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Ward Valley: An Examination of Seven Issues in Earth Sciences and Ecology pereolation -the downward movement of water through small openings within a porous material, such as in the unsaturated zone permeability -the property or capacity of a porous rock, sediment or soil for transmitting a fluid; the interconnected pore spaces that allow movement of water from one place to another piston flow -the uniformly distributed downward movements of water in the unsaturated zone playa -a dry, vegetation-free fiat area at the lowest part of an undrained desert basin; a dry lake bed in the desert pluton -an igneous intrusion; a large amorphous mass of magma formed deep within the earth, moved upward, and hardened before reaching the surface potential -refers to energy as function of position or of condition precipitation -the solidification of dissolved particles and settling out of solution by gravity probable maximum precipitation (PMP)2 -the theoretical greatest depth of precipitation for a given duration that is physically possible over a given size storm area at a particular geographical location probable maximum flood (PMF)2 -the most severe flood that is considered reasonably possible at a site as a result of meteorologic and hydrologic conditions preferential flow -movement of water downward through the unsaturated zone, along non-uniformly distributed pathways Proterozoic -the period of time before the Cambrian period, prior to macroscopic life recharge -the process of adding water to the saturated zone regional uplift -large-scale, long-term upward movement of an area of the crust relief -the vertical difference in elevation between hilltops or mountain summits and lowlands or valleys in a particular area. An area of high relief has great vertical variation and an area of low relief has little variation in elevation. root zone -area in the sediment in which living plant roots are found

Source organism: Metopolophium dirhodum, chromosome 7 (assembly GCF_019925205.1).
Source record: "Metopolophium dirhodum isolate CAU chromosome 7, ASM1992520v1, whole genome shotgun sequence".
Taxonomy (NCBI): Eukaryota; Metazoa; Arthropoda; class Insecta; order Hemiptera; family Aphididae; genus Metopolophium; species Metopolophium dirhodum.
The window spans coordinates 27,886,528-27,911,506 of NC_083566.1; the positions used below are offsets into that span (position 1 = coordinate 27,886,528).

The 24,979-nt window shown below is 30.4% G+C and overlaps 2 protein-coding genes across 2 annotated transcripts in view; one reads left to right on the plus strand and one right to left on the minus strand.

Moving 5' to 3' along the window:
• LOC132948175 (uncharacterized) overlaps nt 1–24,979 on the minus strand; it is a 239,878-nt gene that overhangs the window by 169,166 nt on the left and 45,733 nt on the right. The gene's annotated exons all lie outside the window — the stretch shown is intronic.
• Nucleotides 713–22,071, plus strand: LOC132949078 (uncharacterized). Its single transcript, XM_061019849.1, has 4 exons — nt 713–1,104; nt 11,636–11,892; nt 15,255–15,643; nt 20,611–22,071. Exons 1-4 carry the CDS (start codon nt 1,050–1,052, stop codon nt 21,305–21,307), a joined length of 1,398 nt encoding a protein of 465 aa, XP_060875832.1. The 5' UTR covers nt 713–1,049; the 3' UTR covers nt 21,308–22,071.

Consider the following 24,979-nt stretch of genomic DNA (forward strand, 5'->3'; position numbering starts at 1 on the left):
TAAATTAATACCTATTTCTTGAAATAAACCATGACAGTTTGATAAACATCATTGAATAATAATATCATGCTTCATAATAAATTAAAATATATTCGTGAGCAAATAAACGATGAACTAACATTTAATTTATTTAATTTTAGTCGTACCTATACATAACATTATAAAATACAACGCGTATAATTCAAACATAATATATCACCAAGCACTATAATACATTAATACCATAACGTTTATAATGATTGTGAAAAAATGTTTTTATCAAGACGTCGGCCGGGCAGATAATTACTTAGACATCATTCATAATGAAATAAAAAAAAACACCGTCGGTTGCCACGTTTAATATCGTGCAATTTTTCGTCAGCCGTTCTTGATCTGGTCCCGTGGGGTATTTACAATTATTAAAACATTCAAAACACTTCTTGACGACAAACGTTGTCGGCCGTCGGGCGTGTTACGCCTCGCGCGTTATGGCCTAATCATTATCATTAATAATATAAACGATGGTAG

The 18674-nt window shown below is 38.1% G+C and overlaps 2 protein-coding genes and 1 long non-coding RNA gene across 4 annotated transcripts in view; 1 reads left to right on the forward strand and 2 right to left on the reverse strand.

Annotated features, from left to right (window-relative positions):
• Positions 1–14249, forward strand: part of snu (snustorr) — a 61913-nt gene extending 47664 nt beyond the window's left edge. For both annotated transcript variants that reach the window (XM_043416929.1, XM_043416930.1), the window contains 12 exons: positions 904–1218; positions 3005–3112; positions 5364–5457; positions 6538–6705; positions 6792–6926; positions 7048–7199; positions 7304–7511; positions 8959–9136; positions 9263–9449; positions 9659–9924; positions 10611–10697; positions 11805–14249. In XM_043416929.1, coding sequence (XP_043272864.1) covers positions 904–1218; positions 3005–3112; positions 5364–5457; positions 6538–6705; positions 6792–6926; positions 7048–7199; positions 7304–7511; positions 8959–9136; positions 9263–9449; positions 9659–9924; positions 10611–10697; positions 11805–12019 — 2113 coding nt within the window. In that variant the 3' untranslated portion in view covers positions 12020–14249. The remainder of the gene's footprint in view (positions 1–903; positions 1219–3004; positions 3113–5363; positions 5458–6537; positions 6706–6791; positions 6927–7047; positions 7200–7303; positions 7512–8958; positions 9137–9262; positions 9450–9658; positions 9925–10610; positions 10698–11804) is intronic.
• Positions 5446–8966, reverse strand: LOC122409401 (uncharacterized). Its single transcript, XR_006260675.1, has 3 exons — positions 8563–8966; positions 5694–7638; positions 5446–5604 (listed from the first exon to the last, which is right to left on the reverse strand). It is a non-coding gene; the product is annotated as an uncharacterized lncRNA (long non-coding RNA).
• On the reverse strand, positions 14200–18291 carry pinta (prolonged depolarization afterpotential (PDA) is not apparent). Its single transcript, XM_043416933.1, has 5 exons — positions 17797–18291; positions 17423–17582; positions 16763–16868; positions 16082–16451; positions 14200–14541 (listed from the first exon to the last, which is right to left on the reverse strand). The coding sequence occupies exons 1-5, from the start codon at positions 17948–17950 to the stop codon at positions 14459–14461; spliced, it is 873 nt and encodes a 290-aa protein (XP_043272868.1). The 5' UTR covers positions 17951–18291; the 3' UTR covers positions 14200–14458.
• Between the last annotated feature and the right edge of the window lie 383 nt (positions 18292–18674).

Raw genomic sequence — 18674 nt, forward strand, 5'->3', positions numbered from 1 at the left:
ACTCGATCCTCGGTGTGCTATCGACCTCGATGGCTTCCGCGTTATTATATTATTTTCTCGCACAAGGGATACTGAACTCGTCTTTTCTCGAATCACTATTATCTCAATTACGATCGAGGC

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Ward Valley: An Examination of Seven Issues in Earth Sciences and Ecology saturation -the point at which the interstices of a material, such as a rock, contain the maximum possible amount of water; all pores are filled with water sill -an igneous intrusion which parallels the planar structure of the surrounding rock; magma that forces its way between layers and then parallels the layered structure when it hardens. soil-water potential -a measure of how tightly water is held by the soil matrix as result of capillary and other forces sorption -the taking up of a fluid or solution by a porous medium standard deviation -a quantification of the error range (±) of values about the average of a number of measurements storage capacity -the ability of a soil to hold water; the amount of water that can be held in the unsaturated zone texture -the general physical appearance or character of a rock; the pattern or interconnection of rock particles tuff -a general term for unconsolidated ash and fine fragments of rocks, resulting from explosive eruptions of volcano. unconfined aquifer -ground water that has a free water table, i.e. water not confined by pressure beneath impermeable rocks unsaturated zone -a subsurface zone including the soil that may contain water under pressure less than that of the atmosphere, including water held by capillary forces; it is the zone above the water table vadose zone -another term for unsaturated zone volcanism -the processes by which magma and its associated gases rise into the crust and are extruded onto the surface as lava flows and into theatmosphere water table -the surface between the saturated zone and the unsaturated zone, the uppermost part of ground water water table divide -a ridge or elevated zone in the water table from which ground water moves away in both directions xeroriparian-refers to species typically found in or along washes in arid environments